Full review once I am able give it a good look.

May 09

SimpliVity on HBO’s Silicon Valley

I don’t watch HBO’s Silicon Valley regularly (I am more into Fantasy/SCIFI – Game of Thrones FTW!!!). I have watched it a few times and it is funny, I just don’t watch it on a regular basis (more of a binge watch from time to time). Lately there has been some buzz about SimpliVity’s OmniCube being featured on the show.


Here is the preview for next week’s Silicon Valley Episode 4:

The SimpliVity OmniStack Accelerator Card makes its first on screen appearance (around 0:15 into the clip) in one of SimpliVity’s OmniCubes and it is clearly the breakout star of the episode.
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May 04

Handy vCenter Topology Script from virtuallyGhetto

Handy little script to generate a topology map (graph) of a vCenter and Platform Services Controller (PSC) deployment from virtuallyGhetto by @lamw.

Spun up a few vCenters and PSC in the lab to give it a try. In the lab there are two vCenter VCSAs each with embedded PSCs, in two different sites (LAB and LAB2), in the same SSO Domain. One site (LAB) has an External PSC.

Here is the graph generated by the script:


The vCenters and PSC were deployed with the IP address as the FQDN. I have not dug into it but I think this is why the vCenter with embedded PSC is not identified. Will do some more testing. Definitely a handy tool to have.

The script, installation, and usage instructions can be found here: Generating vCenter Server & Platform Services Controller deployment topology diagrams

May 02

Rapid VM Cloning Using SimpliVity’s REST API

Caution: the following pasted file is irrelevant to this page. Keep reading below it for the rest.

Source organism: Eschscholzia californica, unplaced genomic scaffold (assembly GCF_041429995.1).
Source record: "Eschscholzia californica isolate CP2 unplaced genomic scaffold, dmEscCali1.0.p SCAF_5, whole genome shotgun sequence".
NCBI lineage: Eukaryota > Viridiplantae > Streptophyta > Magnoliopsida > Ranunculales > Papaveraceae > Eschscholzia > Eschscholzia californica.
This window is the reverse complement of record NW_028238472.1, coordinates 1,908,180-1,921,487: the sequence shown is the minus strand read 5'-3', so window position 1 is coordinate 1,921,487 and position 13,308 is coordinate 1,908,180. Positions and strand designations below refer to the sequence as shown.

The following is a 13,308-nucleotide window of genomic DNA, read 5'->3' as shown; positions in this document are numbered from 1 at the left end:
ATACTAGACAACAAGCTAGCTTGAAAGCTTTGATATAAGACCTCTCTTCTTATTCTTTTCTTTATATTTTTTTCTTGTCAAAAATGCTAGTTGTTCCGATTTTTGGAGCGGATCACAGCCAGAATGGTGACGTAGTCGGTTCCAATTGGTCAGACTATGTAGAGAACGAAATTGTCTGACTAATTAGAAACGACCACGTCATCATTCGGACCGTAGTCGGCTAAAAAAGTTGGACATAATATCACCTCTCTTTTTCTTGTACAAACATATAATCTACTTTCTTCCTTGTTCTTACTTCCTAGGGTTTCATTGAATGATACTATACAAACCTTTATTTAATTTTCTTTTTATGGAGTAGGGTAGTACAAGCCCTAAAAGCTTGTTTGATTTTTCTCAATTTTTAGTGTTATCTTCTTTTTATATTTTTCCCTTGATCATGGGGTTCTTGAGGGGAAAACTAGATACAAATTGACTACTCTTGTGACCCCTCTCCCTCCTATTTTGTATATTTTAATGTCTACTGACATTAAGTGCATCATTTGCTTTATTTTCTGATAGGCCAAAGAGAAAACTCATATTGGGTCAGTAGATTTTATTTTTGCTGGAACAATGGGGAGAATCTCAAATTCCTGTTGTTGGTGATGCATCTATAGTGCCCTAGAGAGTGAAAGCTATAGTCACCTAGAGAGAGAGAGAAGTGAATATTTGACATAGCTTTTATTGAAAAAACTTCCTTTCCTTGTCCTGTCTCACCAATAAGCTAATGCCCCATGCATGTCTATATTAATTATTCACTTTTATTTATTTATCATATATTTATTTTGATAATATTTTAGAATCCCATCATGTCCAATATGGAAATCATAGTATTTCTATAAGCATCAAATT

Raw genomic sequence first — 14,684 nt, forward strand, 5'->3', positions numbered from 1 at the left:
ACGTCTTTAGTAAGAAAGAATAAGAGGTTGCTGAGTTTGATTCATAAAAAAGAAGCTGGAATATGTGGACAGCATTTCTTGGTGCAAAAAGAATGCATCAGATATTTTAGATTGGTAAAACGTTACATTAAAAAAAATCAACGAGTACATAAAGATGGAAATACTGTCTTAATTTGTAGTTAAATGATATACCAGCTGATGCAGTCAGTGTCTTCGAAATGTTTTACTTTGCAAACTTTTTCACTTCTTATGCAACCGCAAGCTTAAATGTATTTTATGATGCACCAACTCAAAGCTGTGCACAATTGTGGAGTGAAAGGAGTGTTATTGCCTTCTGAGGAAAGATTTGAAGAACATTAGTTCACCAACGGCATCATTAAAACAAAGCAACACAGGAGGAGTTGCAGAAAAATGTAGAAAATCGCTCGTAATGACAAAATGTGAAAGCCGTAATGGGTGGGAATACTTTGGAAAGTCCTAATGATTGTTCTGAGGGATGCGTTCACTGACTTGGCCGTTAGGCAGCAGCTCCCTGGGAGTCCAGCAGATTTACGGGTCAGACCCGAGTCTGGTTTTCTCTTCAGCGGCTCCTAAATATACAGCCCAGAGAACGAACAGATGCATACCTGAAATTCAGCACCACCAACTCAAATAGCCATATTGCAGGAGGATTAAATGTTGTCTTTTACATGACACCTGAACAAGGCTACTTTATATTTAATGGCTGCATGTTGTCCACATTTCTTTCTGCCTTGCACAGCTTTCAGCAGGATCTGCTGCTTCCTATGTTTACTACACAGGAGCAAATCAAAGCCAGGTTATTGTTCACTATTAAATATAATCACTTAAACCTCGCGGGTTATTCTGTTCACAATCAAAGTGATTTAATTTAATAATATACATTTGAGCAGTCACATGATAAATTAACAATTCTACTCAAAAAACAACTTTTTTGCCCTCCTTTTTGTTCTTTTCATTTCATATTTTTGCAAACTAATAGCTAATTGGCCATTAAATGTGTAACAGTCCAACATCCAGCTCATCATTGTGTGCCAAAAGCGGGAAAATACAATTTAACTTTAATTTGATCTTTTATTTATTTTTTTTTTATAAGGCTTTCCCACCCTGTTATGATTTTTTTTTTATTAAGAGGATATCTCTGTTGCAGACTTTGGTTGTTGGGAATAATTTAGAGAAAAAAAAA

The release of SimpliVity’s OmniStack 3.5 includes a number of great new features and functions which further expand the capabilities of the SimpliVity Data Virtualization Platform (DVP). One new feature which I am very excited about is the addition of a REST API. The SimpliVity REST API provides an easy way for administrators to create scripts for automating common tasks and reporting in a SimpliVity environment. The REST API also provides a path for third party software providers to integrate SimpliVity functionality into their monitoring and automation products.

This is the first GA release of the SimpliVity REST API. With this release an administrator can perform a number of operations on objects within the SimpliVity Federation including:

  • Virtual Machines – List, find, report, clone, and move
  • Backups – List, find, copy, and recover
  • Backup Policies – List, create, and edit
  • OmniStack Hosts – Reporting on health and capacity
  • Datastores – List, report, create, and delete

The SimpliVity REST API documentation can be accessed by pointing a browser to the management IP/FQDN to any OmniStack Virtual Controller (OVC) running in the OmniStack 3.5 environment: https://ovcmgmtip/api/index.html


SimpliVity REST API operations can also be performed directly from the OVC web interface.
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Apr 25

SimpliVity 3-2-1 Backups

The SimpliVity Data Virtualization Platform (DVP) provides native data protection including policy based backup, replication, and recovery. The backup policy engine and the backup catalog are part of the SimpliVity DVP. We are able to easily provide a data protection solution which aligns with a traditional and proven 3-2-1 Backup Strategy: 3 copies, 2 independent media sets, and 1 off-site copy.​

Here is an example of a simple SimpliVity backup policy: